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How feelings of deprivation affect consumer behavior

A woman stands in a supermarket aisle in New York City.

Aaron Cohen's vintage Vacheron and Constantin (l) and Patek Philippe (r) watches provide a little pick me up.

Tough times got you feeling deprived? These days, even millionaires feel like they’re living less luxuriously. So how do feelings of deprivation affect consumer behavior? A new study from New York University says the group of consumers who really are the most deprived are also the most swayed by those feelings.  
 
To see one of the newest findings in marketing psychology in action you only need to take a look at two scarce items. First, a pair of custom made XL Fit sneakers (Reebok) worn by 31 year old Washington D.C. resident Ian Callendar. The occasion, “Sneaker Pimps”, a hip hop concert and sneaker love fest in New York City. Callendar has 300 pairs of sneakers and while at first he told a reporter his special footwear wasn’t a material thing, he quickly relented.
 
“I’m practically like everybody else, but when I wear my sneakers I’m in that one percentile,” he said.
 
Second -- a vintage watch (1980) worth $40,000 worn by business consultant Aaron Cohen at an office complex in Secaucus, N.J.
 
 “I know that when I walk into a room, I work with plenty of wealthy people, they’re not going to have these,” Cohen said.
 
Both Cohen and Callendar say that having items that are scarce, provides a little pick-me-up, helping them to feel better about themselves. Cohen says while he does have less valuable wrist watches, when he wears his Patek Philippe perpetual calendar to meetings he makes sure to roll his shirt sleeves up.
 
“I mean I’m wearing a white shirt, but what else sets me apart? This is part of what makes me who I am,” he says.

In 2008, at the height of the financial crisis, NYU Stern School of Business professor Adam Alter began wondering how consumers were responding to deprivation. One academic study later he found out that when consumers feel deprived they’re more likely to prefer items that are scarce. But the items have to be truly scarce -- waiting in long lines outside the Apple store in Soho for the latest igagdet won’t create the same effect. But Alter says when the scarcity effect does kick in, it hits both rich and poor alike.
 
“We’re always looking to other people who are similar to us to work out what our standing is. Finances, what you earn, how much you have -- these aren’t objective measures. They’re very difficult things to quantify. And so people look around and try to work out how well off they are,” he said.
 
Imagine you’re rich, strolling down the street and feeling good. Then it’s time for lunch at the yacht club. As you tuck your custom bespoke toes under the table you find out that the yacht belonging to the Richie Rich sitting next to you has a new sauna, Finnish, with Nordic white spruce, AND a waterfall. All of the sudden you don’t feel so good anymore.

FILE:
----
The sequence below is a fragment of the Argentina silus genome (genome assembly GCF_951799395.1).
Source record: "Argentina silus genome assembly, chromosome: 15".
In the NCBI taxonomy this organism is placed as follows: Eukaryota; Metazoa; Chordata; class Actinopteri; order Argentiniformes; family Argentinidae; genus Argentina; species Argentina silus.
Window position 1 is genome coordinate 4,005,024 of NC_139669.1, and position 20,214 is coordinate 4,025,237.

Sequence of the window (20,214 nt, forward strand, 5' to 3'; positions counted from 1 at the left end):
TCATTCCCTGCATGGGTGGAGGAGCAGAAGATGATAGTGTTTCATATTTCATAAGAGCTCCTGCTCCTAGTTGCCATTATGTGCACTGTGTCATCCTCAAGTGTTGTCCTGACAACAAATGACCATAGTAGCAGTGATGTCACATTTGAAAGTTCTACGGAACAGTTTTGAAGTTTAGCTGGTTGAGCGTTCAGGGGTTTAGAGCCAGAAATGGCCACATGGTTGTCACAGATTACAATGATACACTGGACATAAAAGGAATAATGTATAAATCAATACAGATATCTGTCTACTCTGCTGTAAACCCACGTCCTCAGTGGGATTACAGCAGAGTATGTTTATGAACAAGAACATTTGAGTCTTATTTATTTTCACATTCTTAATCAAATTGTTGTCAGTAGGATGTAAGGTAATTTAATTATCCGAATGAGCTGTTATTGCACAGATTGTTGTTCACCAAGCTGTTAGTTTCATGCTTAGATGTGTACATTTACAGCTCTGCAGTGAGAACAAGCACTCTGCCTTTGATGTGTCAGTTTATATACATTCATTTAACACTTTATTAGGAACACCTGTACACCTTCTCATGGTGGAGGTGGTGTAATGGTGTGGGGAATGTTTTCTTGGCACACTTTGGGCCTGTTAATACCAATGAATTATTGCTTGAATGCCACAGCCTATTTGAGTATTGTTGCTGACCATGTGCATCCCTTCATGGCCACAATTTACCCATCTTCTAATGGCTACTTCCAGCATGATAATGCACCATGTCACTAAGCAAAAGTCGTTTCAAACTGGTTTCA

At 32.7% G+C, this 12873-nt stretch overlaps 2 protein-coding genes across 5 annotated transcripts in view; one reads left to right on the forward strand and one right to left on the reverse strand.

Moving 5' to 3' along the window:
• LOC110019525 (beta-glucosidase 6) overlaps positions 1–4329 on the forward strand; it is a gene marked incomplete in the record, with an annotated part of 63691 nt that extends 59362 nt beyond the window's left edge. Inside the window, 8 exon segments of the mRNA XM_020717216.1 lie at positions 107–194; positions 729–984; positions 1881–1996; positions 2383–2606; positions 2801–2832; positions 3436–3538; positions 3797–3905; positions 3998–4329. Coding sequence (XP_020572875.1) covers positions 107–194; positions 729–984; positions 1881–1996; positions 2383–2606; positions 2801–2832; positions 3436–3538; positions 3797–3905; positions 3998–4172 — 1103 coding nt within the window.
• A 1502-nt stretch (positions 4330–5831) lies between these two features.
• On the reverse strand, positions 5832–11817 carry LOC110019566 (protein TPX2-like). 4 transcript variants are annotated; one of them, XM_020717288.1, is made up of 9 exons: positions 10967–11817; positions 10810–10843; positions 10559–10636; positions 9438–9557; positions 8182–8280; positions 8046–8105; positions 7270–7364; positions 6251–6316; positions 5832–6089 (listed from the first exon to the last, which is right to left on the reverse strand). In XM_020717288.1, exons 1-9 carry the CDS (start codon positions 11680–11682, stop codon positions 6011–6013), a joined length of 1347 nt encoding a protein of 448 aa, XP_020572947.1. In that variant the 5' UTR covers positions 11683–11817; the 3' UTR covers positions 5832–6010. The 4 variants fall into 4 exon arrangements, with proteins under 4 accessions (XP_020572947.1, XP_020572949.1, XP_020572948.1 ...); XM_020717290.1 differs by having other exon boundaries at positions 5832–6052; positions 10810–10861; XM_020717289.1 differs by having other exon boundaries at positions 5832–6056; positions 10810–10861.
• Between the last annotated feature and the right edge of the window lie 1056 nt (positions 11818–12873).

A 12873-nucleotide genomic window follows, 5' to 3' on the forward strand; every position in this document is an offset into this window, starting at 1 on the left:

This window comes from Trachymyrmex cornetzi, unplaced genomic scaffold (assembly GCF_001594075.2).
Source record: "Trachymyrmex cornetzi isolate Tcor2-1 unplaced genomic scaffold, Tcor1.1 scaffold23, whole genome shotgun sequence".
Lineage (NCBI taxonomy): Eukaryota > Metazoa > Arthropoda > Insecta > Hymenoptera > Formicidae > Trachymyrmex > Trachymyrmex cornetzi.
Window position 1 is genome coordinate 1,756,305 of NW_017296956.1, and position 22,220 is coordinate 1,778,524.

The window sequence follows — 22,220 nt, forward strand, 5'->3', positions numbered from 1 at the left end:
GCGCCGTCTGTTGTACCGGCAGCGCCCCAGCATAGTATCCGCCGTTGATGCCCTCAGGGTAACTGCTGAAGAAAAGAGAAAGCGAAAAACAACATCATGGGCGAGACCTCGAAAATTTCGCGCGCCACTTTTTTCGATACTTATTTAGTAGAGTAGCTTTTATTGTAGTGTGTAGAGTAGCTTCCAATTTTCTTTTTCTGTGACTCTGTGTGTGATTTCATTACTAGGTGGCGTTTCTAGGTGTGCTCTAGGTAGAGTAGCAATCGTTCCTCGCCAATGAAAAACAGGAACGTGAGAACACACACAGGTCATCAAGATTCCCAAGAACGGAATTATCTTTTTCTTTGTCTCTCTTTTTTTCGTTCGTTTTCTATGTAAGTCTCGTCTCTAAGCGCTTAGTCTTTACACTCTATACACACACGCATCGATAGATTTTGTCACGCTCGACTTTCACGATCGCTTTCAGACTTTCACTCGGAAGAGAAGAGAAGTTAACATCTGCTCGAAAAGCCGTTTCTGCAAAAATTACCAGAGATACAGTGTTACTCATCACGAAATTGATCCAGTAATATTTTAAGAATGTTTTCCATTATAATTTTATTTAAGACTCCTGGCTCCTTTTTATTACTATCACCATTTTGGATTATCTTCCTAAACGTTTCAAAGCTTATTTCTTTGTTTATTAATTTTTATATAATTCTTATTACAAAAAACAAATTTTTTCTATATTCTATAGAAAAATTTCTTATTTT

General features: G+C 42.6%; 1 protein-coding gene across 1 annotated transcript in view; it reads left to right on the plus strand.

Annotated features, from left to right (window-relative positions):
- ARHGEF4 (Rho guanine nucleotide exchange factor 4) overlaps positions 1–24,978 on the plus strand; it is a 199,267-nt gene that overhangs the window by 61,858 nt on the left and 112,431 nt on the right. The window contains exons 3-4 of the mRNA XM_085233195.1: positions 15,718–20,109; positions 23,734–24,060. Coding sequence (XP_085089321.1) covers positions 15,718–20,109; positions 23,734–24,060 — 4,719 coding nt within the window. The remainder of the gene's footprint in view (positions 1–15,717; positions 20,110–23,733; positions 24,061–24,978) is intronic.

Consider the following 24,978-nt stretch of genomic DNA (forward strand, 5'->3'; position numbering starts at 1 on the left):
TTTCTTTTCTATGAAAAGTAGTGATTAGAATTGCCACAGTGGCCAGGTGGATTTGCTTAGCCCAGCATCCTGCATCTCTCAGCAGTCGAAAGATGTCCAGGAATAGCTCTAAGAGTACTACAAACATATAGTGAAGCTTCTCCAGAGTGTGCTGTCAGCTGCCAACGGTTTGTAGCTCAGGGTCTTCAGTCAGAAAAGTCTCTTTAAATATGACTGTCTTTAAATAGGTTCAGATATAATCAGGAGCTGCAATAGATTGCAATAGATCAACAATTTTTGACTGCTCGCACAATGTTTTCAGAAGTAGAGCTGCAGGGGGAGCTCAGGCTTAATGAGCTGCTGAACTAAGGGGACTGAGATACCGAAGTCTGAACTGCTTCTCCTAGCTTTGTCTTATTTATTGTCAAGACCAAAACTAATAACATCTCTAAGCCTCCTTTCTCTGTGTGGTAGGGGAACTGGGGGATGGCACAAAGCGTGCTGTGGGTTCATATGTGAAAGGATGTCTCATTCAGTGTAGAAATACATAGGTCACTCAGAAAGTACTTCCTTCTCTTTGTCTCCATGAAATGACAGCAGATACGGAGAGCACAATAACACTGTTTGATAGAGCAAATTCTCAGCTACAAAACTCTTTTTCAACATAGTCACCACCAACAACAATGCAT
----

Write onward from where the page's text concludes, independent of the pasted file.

Alter says this moment -- of decreased self-worth when compared to others -- is when consumers are vulnerable to buying scare items. And while few of us may ever find ourselves contemplating the merits of spruce over cedar for the sauna on a yacht it’s the people least able to do so, the poor, who are most swayed by the scarcity effect. For them, the feeling of deprivation tends to be chronic so as consumers they’re often looking for pick-me-ups and are most often drawn to scarce items. This can mean less than practical purchasing decisions. But Alter says scarcity could be used by marketers and public policy makers as a tool for good. Obesity disproportionately affects the poor. Marketers could use scarcity as a tool to promote healthy eating. Perhaps by presenting a shortage of... Brussels sprouts?
 
“Presenting a shortage of Brussels sprouts, that’s exactly the sound byte we’d be looking for,” Alter said.
 
Unfortunately solving the obesity crisis is not that simple. Tim Calkins, professor of marketing at Northwestern’s Kellogg School of Management, says for a product to work on scarcity, first it has to be something that people want.
 
“Certainly my kids, if they heard there was a shortage of spinach, they might be delighted by that news,” he said.
 
Before scarcity can work to market a product, Calkins says it already needs to be a strong brand.
 
“If you said for example there weren’t many Yugos out there… that’s not a motivating factor, because shoot, I don’t want one of those anyway,” he said.
 
And there can’t be too many substitutes, which brings us back to the coolness factor of sneakers -- everybody wears shoes, but only the 1 percent like Ian Callendar can rock a custom pair of Reebox XL Fits.

About the author

Sally Herships is a regular contributor to Marketplace.

Aaron Cohen's vintage Vacheron and Constantin (l) and Patek Philippe (r) watches provide a little pick me up.

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